OK, so far I’ve been largely philosophical. Now to be a bit more formulaic.
There are probably lots of people and websites and advice on what to keep and what to toss. Honestly, I disagree with a lot of this advice, because it tends to revolve around time limits for keeping things rather than what function they might serve now or in the future.
One last homage to philosophy: if you want to keep something, keep it. It isn’t junk if you want it. Find some way to store whatever it is or display it. I think the ultimate example of this is ticket stubs. Some people like to keep the little torn scrap of paper that the usher hands back at events. How to keep track of them and contain them? Get a shadow box with one glass side and a hole in the top like a piggy bank and deposit the stubs in the shadow box. The stubs can be viewed through the glass and removed through the panel in the box. Eventually, if the person wants to sort through them and create some kind of display, they are in one place and safe and contained until and unless that day comes.
But sometimes you’ve got to be cutthroat. So, without further ado, my list of things that go:
1. Relics of ex-significant others, boyfriends, girlfriends, spouses, live-ins.
Not only do I include gifts in this, but also things that were acquired in furtherance of the relationship—home electronics, sports gear, clothing, home accessories, jewelry, etc, that was purchased to fit into the other person’s lifestyle, participate in their hobbies or otherwise get to know them. Keep in mind, if you bought it yourself, you are free to dispose of it in any way possible; if it was a true gift, whether for a special occasion—engagement, birthday, anniversary, just because—decorum, practicality and, in some cases, the law require you to check with the person and see if they want it back before you dispose of it yourself, even if you literally plan to dispose of it.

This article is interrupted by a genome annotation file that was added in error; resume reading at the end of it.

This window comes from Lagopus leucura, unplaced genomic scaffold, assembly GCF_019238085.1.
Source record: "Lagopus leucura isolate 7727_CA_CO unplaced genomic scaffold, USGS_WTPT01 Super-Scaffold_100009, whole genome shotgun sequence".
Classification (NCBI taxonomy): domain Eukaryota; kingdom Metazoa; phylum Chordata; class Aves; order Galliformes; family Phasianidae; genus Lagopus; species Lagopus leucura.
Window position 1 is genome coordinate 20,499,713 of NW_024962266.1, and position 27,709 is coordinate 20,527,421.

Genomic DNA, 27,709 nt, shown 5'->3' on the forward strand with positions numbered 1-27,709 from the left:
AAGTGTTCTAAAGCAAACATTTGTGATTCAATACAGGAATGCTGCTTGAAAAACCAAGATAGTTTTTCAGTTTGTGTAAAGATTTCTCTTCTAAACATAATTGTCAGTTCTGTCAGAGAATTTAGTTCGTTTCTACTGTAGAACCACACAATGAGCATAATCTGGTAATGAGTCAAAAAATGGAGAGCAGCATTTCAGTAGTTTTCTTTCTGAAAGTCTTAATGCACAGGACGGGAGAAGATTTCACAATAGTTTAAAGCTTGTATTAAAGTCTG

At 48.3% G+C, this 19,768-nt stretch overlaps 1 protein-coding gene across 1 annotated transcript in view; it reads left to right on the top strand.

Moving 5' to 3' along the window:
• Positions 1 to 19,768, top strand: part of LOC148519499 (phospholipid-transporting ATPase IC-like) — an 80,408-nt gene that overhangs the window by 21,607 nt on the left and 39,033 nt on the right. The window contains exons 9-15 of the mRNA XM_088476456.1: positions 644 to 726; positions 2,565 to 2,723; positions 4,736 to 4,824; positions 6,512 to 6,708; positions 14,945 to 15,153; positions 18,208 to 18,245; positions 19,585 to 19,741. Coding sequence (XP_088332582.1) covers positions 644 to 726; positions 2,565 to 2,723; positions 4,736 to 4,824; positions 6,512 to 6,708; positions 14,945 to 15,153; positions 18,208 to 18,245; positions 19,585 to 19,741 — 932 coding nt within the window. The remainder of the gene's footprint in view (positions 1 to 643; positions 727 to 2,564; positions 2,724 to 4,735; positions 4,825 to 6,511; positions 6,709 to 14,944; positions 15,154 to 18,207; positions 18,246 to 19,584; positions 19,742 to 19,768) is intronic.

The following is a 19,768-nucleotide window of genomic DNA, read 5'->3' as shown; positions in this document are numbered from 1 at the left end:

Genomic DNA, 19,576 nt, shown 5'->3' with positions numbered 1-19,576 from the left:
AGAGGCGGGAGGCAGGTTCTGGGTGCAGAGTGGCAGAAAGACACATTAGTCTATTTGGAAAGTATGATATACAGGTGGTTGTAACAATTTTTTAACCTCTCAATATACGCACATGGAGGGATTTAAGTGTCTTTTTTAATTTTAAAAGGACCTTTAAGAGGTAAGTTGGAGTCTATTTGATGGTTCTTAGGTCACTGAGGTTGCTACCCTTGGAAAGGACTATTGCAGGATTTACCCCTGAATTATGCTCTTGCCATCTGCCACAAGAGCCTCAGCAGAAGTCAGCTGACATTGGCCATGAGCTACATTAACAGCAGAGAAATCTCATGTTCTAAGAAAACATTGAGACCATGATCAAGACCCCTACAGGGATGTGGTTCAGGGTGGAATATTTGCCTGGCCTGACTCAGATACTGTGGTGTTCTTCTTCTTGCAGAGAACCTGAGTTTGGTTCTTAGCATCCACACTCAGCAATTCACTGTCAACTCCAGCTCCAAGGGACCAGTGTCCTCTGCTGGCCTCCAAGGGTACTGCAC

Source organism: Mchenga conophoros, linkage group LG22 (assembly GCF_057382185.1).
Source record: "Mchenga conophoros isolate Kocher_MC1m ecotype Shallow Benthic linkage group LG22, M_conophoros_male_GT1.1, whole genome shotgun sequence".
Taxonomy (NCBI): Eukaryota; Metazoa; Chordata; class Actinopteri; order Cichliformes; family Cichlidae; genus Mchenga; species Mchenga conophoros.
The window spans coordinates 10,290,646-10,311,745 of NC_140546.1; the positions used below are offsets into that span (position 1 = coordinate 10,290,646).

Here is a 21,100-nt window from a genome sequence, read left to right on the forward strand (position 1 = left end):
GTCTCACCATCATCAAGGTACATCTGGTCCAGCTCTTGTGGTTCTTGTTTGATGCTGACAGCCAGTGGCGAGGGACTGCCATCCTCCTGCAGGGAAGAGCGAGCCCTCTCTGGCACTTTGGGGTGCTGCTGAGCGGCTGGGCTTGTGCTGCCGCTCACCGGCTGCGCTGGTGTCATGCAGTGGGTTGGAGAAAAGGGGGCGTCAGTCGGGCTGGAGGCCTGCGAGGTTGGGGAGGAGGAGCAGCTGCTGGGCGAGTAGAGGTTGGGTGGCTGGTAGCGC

If it is yours? If it is worth something, go ahead and sell it. If there is life in it but you don’t want the hassle of selling or it is not worth that much, take it to a Charity resale shop and get a tax receipt. If you really like it, I would still suggest getting rid of the item from the relationship era and get something new—an upgrade, an updated style, something more suited to your personal needs now that the SO is out of the picture. If the SO was on different level of economic footing and bought you something really nice or expensive, like a car, I really would suggest trading it in if they don’t want it back. Maybe you can get a more fuel efficient model, something that is cheaper to take care of, something that accommodates your dogs, small business, wheel pottery hobby. Or maybe you really don’t need it and can use the cash for something else.